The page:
Virgil begins with "Wars and a man I sing…" and says that he will tell the story of Aeneas, who has fled from Troy and is fated to eventually reach Latium in Italy, where he will found the race that will one day build Rome. But Aeneas's journey is made difficult by the gods, and in particular by Juno, the queen of the gods. Virgil wonders why Juno hates Aeneas, who is famous for his piety. He asks the muse, the goddess of the arts, to tell him about the source of her anger.
Virgil's beginning echoes the beginnings of the Iliad and the Odyssey, making it clear that Virgil intends to write an epic for Rome on par with those great Greek works. But unlike Homer's first lines, Virgil says he'll sing both of a man and of arms—this is a story about a hero who faces war.
Virgil gives some background about Carthage, Juno's favorite city, a rich and old Phoenician settlement located in North Africa (modern-day Tunisia). Juno wants Carthage to one day rule the world, but she has heard that a race of men descended from Trojans are fated to destroy it.
Right from the start, Virgil presents Juno as Aeneas's major antagonist. Despite what she knows about fate, she can't accept it, preferring to take out her anger on a famously pious man.
Juno fears the potential Trojan destruction of Carthage. In addition, Paris, a Trojan prince, was once asked to judge who was the most beautiful goddess, and chose Venus over Juno and Minerva. Finally, Juno remembers that her husband, Jupiter, once ran off with a Trojan shepherd name Ganymede. All of this has made Juno so despise the Trojans that she's made it impossible for many years for them to reach Latium.
Juno's anger towards Aeneas seems almost childish. It has more to do with her own personality, jealous and hot-headed, than it has to do with him. Despite her stature as the wife of the king of the gods, she cares a lot about human affairs.
Now the Trojans are sailing near Sicily. Juno angrily recalls a time when Minerva burned Greek ships. Juno, prideful about her power, wonders why she shouldn't do the same.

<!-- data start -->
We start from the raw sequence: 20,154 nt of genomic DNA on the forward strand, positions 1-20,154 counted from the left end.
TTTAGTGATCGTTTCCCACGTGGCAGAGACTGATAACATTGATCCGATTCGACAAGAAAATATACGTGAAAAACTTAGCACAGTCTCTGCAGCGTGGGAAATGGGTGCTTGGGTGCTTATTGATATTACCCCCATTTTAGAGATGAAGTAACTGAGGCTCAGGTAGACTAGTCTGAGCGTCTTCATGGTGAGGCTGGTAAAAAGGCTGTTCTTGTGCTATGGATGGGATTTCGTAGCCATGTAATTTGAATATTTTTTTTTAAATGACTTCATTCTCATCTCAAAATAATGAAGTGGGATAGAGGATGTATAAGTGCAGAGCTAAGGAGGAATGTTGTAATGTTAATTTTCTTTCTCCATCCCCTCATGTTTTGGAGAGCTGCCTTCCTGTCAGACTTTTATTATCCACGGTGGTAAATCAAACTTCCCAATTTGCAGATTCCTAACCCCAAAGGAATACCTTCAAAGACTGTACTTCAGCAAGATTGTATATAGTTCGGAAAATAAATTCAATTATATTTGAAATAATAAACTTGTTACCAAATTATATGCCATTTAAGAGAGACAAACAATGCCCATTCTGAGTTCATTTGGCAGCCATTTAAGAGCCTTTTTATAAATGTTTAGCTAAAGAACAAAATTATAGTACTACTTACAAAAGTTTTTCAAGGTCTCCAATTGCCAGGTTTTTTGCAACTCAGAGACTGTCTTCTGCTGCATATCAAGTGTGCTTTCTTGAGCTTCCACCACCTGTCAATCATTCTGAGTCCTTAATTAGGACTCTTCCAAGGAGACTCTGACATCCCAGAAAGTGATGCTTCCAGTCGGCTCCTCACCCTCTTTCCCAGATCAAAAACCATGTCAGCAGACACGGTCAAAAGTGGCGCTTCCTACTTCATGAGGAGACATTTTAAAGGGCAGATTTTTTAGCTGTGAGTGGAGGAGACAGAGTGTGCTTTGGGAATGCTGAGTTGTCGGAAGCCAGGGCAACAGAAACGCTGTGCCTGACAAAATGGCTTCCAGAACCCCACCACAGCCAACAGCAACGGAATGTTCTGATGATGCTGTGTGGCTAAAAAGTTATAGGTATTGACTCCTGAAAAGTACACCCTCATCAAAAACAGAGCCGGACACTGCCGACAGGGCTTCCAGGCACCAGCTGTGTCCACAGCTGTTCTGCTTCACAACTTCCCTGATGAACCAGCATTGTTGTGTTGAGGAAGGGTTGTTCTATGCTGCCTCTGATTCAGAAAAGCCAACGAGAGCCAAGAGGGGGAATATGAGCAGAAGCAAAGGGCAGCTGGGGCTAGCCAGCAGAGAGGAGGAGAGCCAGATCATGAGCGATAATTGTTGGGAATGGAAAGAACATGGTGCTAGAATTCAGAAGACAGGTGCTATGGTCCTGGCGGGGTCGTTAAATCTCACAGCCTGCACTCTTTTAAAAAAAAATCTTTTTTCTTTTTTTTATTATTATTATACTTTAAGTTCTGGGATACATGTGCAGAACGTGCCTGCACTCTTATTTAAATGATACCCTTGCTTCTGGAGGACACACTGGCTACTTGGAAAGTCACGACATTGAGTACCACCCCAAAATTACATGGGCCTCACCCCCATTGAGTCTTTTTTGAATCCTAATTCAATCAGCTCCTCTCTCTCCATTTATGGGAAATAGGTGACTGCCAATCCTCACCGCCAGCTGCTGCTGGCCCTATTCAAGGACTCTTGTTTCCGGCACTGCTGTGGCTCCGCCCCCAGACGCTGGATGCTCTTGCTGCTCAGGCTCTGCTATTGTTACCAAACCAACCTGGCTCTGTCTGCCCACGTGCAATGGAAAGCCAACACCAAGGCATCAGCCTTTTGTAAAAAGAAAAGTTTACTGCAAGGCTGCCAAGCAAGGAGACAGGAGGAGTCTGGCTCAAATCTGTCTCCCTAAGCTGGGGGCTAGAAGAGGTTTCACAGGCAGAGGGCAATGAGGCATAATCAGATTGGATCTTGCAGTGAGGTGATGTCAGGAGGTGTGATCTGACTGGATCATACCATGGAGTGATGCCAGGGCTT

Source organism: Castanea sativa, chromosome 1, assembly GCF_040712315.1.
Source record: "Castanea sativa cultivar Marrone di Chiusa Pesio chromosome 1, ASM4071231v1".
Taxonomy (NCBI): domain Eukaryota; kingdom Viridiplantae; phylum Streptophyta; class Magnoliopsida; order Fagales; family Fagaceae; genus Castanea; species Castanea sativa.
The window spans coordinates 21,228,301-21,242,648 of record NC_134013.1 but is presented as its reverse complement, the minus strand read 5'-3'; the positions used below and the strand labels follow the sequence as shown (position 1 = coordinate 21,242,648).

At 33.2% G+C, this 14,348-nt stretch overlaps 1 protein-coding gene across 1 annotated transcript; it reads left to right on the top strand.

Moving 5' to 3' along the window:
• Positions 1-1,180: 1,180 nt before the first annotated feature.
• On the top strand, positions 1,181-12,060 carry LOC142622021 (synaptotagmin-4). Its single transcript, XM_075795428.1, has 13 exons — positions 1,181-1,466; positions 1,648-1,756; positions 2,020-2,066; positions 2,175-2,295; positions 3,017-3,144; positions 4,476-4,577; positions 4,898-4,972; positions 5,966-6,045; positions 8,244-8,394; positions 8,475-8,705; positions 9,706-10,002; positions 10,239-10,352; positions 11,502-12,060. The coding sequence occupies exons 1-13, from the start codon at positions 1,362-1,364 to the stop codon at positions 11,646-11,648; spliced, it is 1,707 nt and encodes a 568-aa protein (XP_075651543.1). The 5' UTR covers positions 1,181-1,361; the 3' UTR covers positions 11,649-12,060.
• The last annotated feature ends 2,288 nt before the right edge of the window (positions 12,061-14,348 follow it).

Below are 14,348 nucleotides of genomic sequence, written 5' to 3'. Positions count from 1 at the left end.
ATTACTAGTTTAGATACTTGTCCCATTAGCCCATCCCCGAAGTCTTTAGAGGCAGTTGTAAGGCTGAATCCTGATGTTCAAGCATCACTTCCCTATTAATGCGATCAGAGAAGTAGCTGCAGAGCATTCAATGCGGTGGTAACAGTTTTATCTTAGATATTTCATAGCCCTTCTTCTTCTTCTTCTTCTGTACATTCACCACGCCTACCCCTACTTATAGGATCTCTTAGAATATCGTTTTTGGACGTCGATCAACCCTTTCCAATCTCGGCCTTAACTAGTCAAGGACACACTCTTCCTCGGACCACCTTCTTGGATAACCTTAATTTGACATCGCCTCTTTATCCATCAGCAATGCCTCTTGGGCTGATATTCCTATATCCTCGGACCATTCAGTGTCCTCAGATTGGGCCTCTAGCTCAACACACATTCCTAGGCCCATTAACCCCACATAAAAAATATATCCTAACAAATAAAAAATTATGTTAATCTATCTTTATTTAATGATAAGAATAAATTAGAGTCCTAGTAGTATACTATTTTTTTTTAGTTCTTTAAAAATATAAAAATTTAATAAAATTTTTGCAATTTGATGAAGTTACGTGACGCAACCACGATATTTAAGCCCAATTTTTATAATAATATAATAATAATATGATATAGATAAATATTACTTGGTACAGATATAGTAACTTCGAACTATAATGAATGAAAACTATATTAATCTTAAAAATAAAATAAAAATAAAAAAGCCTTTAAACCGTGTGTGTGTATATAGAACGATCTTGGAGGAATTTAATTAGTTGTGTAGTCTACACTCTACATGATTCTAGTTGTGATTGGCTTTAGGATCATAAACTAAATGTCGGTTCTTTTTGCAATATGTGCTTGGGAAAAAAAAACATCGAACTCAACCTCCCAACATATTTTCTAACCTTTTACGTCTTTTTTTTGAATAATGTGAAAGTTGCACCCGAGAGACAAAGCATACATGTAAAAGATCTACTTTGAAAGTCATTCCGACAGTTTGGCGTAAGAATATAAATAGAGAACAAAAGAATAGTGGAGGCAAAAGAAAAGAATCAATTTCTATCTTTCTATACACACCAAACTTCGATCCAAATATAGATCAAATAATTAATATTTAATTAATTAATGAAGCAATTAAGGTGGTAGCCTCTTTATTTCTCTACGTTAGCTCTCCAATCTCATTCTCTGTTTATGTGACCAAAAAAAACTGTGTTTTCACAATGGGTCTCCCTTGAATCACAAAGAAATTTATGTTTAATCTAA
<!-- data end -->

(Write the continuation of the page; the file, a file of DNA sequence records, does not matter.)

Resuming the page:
Juno's concerns about her own strength motivate many of her actions. In a very human way, she lacks self-confidence and takes it out on others!
Juno goes to Aeolus, the wind god, who keeps the winds in his dungeon. She asks Aeolus to send winds to sink the Trojan ships, and in return promises him a beautiful nymph for a wife. Aeolus immediately agrees, since Juno is the most powerful goddess, and unleashes the East, West and South-West winds against the Trojans.
This passage shows that Juno's fears about her own power are unfounded. She's good at negotiating, and Aeolus respects her. This makes her persecution of Aeneas seem even more unjust.
The winds blast the Trojan ships, and Aeneas prays to the gods. He then wishes that he could have died at Troy, killed by Achilles just as Hector was. Aeneas thinks that the Trojans who died defending Troy were many times more blessed than he is, who survived only to have no home. Meanwhile, his men's ships (eleven are mentioned) crash in the shallows or begin to sink.
In our first view of Aeneas, he hardly seems a great hero. He wishes he could escape his fate. Yet he also does not try to escape his fate. He prays to the gods rather than curse or rebel against them, demonstrating his piety.
The situation is desperate, but then Neptune, the god of the ocean, notices the storm and recognizes it as his sister Juno's work. He angrily commands the winds to return to Aeolus, and proclaims that he, Neptune, is the lord of the ocean. Neptune then calms the sea, just as a politician might calm an angry crowd, and the sun comes out.
The metaphor of the politician references Rome. A politician's leadership is a good thing, as it can nonviolently transform a population. Neptune is like Augustus Caesar, using his power for good.
The exhausted Trojans land their remaining seven ships at a cove in Libya, and Achates, a friend of Aeneas's, starts a fire. Aeneas hikes up a mountain to try to see if any other of his men's ships are out on the water. Instead, he spots a herd of deer. He shoots seven of them.
In a change from his previous despair, Aeneas shows he's a true leader. Despite his fatigue, he doesn't give up hope of finding his lost men, and provides for the survivors.
Returning with the deer to feed his men, Aeneas gives a stirring pep talk. He recalls their difficulties with Scylla and the Cyclops, but says that someday, they'll enjoy looking back on these events. "A joy it will be one day, perhaps, to remember even this," says Aeneas. He says that the Fates have determined that they will manage to reach Italy, so they should cheer up. Though Aeneas privately worries and grieves, he fakes a positive attitude to support his men. They eat and miss their drowned friends.